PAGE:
Titled Improper Names: Collective Pseudonyms from the Luddites to Anonymous his current book project brings together some of these threads by developing a genealogy of the “improper name,” which he defines as the adoption of the same pseudonym by organized collectives, affinity groups, and individual authors. Along with Giuseppe Marano, Deseriis is the co-author of Net.Art: The Art of Connecting (Milan: Shake), the first Italian book on Internet Art. His writings on hacktivism, Net Art, Italian autonomism, and the avant-gardes have appeared in journals such as the Journal of Communication Inquiry, Mute, Subjectivity, and Theory & Event.
In his teaching, Deseriis relies on a variety of pedagogical tools such as blogs and wikis that help students develop their own research as they receive feedback from and collaborate with their peers.
Ph.D. Communication Studies, McGill University (1997)
Murray Forman studies media and culture with a primary focus on popular music, race, and age. For over twenty years he has engaged in research about hip-hop culture, contributing to the emerging field of hip-hop studies.
He is author of The ‘Hood Comes First: Race, Space and Place in Rap and Hip-Hop (Wesleyan University Press, 2002) and Co-editor (with Mark Anthony Neal) of That’s the Joint!: The Hip-Hop Studies Reader (Routledge, 1st edition 2004; 2nd edition, 2011). His most recent book is One Night on TV is Worth Weeks at the Paramount: Popular Music on Early Television (Duke University Press, 2012).
Forman serves on the advisory board of the Archive of African American Music and Culture at Indiana University and he is an editorial board member for several scholarly journals including, Journal of Popular Music Studies; Music, Sound and the Moving Image; Popular Music; Souls: A Critical Journal of Black Politics, Culture and Society; and Topia: Canadian Journal of Cultural Studies.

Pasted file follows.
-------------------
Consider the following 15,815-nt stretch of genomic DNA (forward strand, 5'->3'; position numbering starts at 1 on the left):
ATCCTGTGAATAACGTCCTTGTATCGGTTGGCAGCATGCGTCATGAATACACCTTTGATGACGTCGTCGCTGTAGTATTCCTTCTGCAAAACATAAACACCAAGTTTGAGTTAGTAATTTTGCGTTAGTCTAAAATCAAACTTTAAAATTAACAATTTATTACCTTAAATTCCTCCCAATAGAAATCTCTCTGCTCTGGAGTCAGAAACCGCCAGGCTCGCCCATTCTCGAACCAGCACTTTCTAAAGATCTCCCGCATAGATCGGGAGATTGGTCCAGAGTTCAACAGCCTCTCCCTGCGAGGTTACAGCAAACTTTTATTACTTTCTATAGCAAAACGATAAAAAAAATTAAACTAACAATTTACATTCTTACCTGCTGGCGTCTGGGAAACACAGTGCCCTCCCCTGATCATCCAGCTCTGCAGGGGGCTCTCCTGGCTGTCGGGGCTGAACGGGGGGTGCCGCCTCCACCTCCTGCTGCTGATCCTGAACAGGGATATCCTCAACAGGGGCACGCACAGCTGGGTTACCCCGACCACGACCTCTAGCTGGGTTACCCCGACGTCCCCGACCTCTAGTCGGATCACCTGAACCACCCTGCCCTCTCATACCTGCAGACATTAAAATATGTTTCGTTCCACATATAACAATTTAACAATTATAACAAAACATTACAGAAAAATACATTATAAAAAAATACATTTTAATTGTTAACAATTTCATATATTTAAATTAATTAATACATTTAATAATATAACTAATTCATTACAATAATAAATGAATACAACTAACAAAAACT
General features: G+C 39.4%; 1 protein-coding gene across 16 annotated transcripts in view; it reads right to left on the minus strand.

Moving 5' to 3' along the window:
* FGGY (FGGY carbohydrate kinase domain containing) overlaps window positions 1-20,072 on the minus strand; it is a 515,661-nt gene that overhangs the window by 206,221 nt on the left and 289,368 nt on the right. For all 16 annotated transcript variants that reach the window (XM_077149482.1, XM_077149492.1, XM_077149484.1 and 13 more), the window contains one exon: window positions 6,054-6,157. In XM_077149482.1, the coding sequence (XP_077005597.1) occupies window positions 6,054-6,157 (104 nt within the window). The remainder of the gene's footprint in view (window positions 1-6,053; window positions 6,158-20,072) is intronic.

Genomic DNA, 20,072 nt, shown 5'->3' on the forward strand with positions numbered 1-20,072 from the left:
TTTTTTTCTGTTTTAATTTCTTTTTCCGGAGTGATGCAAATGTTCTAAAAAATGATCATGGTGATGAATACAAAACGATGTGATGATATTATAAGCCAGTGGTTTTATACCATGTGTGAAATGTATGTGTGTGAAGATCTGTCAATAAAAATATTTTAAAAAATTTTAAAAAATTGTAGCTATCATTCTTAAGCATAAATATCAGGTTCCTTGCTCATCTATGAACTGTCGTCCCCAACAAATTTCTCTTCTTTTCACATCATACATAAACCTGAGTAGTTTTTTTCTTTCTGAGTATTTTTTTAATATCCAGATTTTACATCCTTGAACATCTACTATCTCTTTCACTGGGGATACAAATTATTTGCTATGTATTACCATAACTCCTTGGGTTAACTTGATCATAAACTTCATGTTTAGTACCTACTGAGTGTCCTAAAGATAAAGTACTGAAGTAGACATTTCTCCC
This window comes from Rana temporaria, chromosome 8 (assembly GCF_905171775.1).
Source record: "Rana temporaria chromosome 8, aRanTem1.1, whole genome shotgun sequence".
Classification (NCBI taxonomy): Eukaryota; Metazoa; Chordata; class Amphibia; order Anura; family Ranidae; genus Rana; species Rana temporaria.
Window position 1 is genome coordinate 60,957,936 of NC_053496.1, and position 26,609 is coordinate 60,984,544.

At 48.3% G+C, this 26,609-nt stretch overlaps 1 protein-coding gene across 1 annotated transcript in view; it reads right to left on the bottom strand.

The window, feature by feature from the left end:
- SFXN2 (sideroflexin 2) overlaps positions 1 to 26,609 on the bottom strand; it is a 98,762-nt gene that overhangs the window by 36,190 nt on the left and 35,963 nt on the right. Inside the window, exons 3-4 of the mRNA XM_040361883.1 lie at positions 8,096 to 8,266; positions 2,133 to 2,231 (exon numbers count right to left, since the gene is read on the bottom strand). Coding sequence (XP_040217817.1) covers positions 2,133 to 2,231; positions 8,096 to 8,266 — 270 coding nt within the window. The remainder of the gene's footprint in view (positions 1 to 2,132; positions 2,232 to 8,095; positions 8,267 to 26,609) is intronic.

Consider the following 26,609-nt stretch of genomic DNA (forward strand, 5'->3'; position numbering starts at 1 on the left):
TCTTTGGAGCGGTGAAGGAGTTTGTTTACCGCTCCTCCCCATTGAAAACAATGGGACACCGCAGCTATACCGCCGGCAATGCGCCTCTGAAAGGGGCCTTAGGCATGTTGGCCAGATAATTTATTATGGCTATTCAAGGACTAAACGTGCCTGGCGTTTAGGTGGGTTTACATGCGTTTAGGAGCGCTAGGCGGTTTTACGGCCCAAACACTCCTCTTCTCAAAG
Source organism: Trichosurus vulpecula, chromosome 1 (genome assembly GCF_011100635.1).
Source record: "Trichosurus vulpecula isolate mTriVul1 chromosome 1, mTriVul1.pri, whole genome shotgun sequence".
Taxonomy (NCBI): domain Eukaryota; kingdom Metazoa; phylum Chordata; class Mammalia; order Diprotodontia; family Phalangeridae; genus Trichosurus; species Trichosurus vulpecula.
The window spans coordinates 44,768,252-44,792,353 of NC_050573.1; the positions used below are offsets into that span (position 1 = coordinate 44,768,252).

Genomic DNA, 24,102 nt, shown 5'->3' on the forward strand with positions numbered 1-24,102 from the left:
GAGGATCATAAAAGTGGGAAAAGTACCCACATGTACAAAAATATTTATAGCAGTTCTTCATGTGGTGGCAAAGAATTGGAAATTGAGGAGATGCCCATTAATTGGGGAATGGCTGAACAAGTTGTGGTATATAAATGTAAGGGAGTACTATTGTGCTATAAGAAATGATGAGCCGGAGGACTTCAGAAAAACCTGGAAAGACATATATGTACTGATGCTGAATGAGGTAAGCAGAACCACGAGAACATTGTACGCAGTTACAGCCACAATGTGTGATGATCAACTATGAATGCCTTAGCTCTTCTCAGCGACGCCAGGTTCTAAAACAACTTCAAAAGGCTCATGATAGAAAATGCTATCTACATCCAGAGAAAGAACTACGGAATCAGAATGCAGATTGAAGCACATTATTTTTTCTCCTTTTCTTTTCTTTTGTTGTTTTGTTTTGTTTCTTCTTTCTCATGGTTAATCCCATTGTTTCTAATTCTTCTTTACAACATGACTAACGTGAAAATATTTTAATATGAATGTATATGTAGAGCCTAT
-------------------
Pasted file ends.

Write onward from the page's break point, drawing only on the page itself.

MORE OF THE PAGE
His current research involves the issue of age and aging in hip-hop and the theorization of hip-hop culture in and as diaspora.
Professor Forman is an inaugural recipient of the Nasir Jones Hip-Hop Fellowship at the Hip-Hop Archive, the Hutchins Center for African and African American research, Harvard University.
Terrence Masson is an animation and visual effects producer with 25 years of production experience which includes feature and film animation, broadcast, video games, interactive media and special venue. He came up through the ranks on more than 20 films including Hook, True Lies, Interview with a Vampire and three Star Wars movies; along with numerous interactive projects such as SimCity4, Bruce Lee, Batman Dark Tomorrow and Alter Echo. He developed the original CG pipeline for SouthPark in 1996 and his short film Bunkie & Booboo won first place in the World Animation Celebration in 1998.
From 2008-2012 he served as the Founding Director of the Creative Industries program , leading the vision and creation of all undergraduate Game Design and Interactive Media curriculum in the College of Arts, Media and Design. He continues to serve on and Chair numerous interdisciplinary committees developing University-wide team-based projects and curriculum with the new Media and Screen Studies Program.
An active volunteer with SIGGRAPH since 1988, Terrence served as 2006 Computer Animation Festival Chair, SIGGRAPH 2010 Conference Chair and is currently the ACM SIGGRAPH Outstanding Service Awards Chair.Terrence is a member of the Producers Guild of America, the Visual Effects Society and an ACM Distinguished Lecturer, and author of the industry standard “CG101: A Computer Graphics Industry Reference”.
Ph.D Communication, Temple University (1987)
Joanne Morreale is a media critic and historian whose scholarship includes work on political film, television comedy, and advertising. Her first two books were A New Beginning: A Frame Analysis of the Political Campaign Film (1991) and History and Criticism of the Presidential Campaign Film (1993). These brought together film, television and advertising theory and criticism to define and analyze the presidential campaign film genre. Her next book, Critiquing the Sitcom (2002) was an edited collection of scholarly essays that has become a standard text in the field of television studies. She is also the author of The Donna Reed Show (2012), which is part of the Wayne State University Press Television Milestones series. This critical study expands knowledge of both the female executive in early television and the merging of the film and television industries in the late fifties.